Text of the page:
Drawbacks: The basic functions scope the future extensions of the software, therefore, it is not possible to revolutionise the requirements. For example, an IDE with extension is still an IDE, a browser with extension is still a browser.

Since the restriction is not always welcome for more ambitious products, we need to have the capability to adapt.

Ecosystem Infrastructure

Team has limited resources. A smart company would design a platform for others, e.g., Apple's App Store, WeChat's mini-apps, Ali Baba's e-commerce are platforms that allow third party developers to add building blocks with more freedom. Without any additional cost, the infrastructure provider of the platform could nurture a thriving eco-system, on the premise to attract enough developers to contribute around the ecosystem. The incentives for them are the benefit of having every other products supporting each other. In a sense, open-source eco-systems such as Linux are also a platform for inclusive growth.

Drawbacks: The initial investment of a platform is huge, which requires all necessarily conditions to be ready.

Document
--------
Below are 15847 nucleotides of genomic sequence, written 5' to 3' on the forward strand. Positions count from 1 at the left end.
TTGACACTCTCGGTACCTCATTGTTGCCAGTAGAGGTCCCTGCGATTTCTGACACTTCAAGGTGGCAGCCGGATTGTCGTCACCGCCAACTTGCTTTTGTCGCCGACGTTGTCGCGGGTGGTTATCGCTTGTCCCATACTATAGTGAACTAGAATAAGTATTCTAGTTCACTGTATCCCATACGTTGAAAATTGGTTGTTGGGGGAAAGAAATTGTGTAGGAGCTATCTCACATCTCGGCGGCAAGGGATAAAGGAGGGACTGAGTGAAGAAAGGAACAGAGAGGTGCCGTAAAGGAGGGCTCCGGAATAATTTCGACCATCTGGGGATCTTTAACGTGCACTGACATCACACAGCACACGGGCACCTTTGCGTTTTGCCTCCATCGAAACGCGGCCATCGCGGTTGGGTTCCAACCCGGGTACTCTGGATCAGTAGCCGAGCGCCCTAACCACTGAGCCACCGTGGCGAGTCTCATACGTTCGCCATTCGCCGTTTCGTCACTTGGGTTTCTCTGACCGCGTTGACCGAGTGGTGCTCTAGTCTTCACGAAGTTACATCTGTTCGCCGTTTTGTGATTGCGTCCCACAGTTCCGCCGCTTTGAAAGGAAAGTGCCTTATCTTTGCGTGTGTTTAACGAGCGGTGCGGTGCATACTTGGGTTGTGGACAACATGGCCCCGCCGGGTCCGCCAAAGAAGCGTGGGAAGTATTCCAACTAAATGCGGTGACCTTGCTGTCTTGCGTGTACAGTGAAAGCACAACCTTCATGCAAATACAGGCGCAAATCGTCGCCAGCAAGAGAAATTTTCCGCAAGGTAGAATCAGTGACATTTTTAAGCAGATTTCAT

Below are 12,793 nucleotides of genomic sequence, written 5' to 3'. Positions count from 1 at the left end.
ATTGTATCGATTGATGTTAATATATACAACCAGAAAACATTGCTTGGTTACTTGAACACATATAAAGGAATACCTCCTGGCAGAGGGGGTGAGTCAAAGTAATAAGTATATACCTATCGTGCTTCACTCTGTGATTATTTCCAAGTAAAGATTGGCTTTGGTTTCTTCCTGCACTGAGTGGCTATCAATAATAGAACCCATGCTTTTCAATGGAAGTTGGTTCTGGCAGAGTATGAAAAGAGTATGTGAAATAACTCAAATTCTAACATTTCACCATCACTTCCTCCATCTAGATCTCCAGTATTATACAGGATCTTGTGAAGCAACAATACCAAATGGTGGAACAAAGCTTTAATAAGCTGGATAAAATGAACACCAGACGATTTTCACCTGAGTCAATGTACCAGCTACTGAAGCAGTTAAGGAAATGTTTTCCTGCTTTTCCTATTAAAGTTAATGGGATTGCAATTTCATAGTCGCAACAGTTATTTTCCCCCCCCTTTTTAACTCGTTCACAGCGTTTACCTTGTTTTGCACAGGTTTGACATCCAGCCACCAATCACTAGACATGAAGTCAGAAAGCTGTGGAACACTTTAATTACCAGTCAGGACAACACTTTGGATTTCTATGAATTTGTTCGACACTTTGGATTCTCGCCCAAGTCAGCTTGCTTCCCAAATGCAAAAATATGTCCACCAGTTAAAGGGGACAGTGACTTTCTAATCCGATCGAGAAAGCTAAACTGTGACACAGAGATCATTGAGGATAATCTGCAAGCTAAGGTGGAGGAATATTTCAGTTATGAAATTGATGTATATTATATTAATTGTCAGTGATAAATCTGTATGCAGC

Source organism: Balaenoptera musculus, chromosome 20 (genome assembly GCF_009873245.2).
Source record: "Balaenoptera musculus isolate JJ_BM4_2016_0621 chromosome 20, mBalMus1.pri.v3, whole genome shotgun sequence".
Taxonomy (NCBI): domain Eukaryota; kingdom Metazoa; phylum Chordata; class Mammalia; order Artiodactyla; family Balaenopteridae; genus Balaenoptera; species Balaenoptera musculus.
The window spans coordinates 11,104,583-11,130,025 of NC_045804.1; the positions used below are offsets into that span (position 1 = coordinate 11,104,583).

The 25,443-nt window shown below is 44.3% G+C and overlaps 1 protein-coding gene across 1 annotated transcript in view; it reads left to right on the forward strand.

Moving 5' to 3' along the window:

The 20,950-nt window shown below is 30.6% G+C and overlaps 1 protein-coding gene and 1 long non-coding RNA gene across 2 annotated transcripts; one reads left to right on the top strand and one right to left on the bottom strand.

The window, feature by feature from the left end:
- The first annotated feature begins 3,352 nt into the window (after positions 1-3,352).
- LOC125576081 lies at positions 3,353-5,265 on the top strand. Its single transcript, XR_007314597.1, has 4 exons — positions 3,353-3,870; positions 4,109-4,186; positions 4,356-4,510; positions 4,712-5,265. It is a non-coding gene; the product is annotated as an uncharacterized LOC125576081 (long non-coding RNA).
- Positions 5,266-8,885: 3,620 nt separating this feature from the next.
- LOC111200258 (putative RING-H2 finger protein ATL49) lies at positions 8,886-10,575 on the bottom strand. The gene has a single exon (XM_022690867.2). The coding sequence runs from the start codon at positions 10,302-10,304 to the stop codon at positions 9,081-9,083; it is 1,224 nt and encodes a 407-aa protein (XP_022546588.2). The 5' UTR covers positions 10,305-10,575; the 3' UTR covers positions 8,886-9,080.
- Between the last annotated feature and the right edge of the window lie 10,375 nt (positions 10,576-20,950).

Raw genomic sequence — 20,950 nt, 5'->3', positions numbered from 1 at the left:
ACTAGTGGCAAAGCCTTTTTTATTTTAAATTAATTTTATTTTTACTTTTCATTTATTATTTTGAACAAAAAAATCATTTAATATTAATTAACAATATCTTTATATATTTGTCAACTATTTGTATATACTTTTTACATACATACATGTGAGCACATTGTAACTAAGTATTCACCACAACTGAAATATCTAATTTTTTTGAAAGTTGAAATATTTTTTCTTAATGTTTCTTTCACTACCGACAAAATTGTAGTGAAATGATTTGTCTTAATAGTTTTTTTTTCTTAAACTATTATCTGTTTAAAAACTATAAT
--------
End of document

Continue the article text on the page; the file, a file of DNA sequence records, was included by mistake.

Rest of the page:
If a small team cannot afford providing a platform, what about an atomic function?

Atomic functionality

Since "all-inclusive" is not the best for future, an atom functions may serve the minimal purpose with focus, and serve well for many users. Even if a quality service is not used today, it may be used tomorrow. Containerisation (e.g., Docker), microservices, API economy, are new effort towards this goal. For atomic high-quality functions to be extremely useful, the integration needs to be standardised to the extent that every thing is exchangeable to everything else in the ecosystem.

Drawbacks: Good wine Is also afraid of deep alley. If you cannot be found by potential customers, the quality service may not reach to enough clients.

To overcome the marketing issue, software functions could be shared through advertisement.

Network of ads

Naturally, advertisement makes the service known to clients directly. Today's advertisement is already defragmented so that the services that are closest to users' demands are more likely to be engaged. Therefore, the best way to sell the service is beyond talk and do, one must sell it by establishing a brand amongst the users. Ideally, users would tell followers how good the software is. Social network is typically more effective to gain trust among them.

Drawbacks: The effect of advertisement without a target will diminish as fast as increasing the social distance to your potential client.

After all, if you would make the product satisfies future users demands, that is, be prepared to accommodate future changes, then it is best to have something "invariant", something that is core to the service. Only being able to adapt to such changes over time, the business can last longer. Identifying such invariant functions is key to grasp the core requirements.